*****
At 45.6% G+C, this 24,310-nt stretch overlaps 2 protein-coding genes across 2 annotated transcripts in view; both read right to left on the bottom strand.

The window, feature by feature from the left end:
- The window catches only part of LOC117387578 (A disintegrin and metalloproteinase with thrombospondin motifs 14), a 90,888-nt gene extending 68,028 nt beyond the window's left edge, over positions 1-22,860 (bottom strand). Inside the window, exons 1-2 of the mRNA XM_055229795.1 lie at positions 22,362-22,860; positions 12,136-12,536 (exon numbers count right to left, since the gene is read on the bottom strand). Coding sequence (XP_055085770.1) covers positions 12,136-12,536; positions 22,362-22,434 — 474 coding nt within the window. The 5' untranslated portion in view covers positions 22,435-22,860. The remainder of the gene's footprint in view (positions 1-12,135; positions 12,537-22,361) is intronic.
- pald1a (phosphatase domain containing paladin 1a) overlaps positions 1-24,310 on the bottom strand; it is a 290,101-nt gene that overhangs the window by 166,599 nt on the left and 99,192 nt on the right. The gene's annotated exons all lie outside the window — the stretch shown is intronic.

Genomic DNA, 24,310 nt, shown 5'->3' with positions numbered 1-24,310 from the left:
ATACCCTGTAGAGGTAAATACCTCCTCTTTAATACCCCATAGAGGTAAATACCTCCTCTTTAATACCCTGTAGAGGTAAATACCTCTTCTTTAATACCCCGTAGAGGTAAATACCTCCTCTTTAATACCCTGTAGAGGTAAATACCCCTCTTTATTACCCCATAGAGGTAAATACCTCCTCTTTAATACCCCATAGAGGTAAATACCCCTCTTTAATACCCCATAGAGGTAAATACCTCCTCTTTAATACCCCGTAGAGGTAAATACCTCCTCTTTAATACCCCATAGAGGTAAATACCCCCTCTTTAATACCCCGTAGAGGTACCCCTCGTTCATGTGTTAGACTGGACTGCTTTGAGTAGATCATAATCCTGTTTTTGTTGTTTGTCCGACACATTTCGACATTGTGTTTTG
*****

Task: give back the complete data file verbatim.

At 45.6% G+C, this 24,310-nt stretch overlaps 2 protein-coding genes across 2 annotated transcripts in view; both read right to left on the bottom strand.

The window, feature by feature from the left end:
- The window catches only part of LOC117387578 (A disintegrin and metalloproteinase with thrombospondin motifs 14), a 90,888-nt gene extending 68,028 nt beyond the window's left edge, over positions 1-22,860 (bottom strand). Inside the window, exons 1-2 of the mRNA XM_055229795.1 lie at positions 22,362-22,860; positions 12,136-12,536 (exon numbers count right to left, since the gene is read on the bottom strand). Coding sequence (XP_055085770.1) covers positions 12,136-12,536; positions 22,362-22,434 — 474 coding nt within the window. The 5' untranslated portion in view covers positions 22,435-22,860. The remainder of the gene's footprint in view (positions 1-12,135; positions 12,537-22,361) is intronic.
- pald1a (phosphatase domain containing paladin 1a) overlaps positions 1-24,310 on the bottom strand; it is a 290,101-nt gene that overhangs the window by 166,599 nt on the left and 99,192 nt on the right. The gene's annotated exons all lie outside the window — the stretch shown is intronic.

Genomic DNA, 24,310 nt, shown 5'->3' with positions numbered 1-24,310 from the left:
ATACCCTGTAGAGGTAAATACCTCCTCTTTAATACCCCATAGAGGTAAATACCTCCTCTTTAATACCCTGTAGAGGTAAATACCTCTTCTTTAATACCCCGTAGAGGTAAATACCTCCTCTTTAATACCCTGTAGAGGTAAATACCCCTCTTTATTACCCCATAGAGGTAAATACCTCCTCTTTAATACCCCATAGAGGTAAATACCCCTCTTTAATACCCCATAGAGGTAAATACCTCCTCTTTAATACCCCGTAGAGGTAAATACCTCCTCTTTAATACCCCATAGAGGTAAATACCCCCTCTTTAATACCCCGTAGAGGTACCCCTCGTTCATGTGTTAGACTGGACTGCTTTGAGTAGATCATAATCCTGTTTTTGTTGTTTGTCCGACACATTTCGACATTGTGTTTTG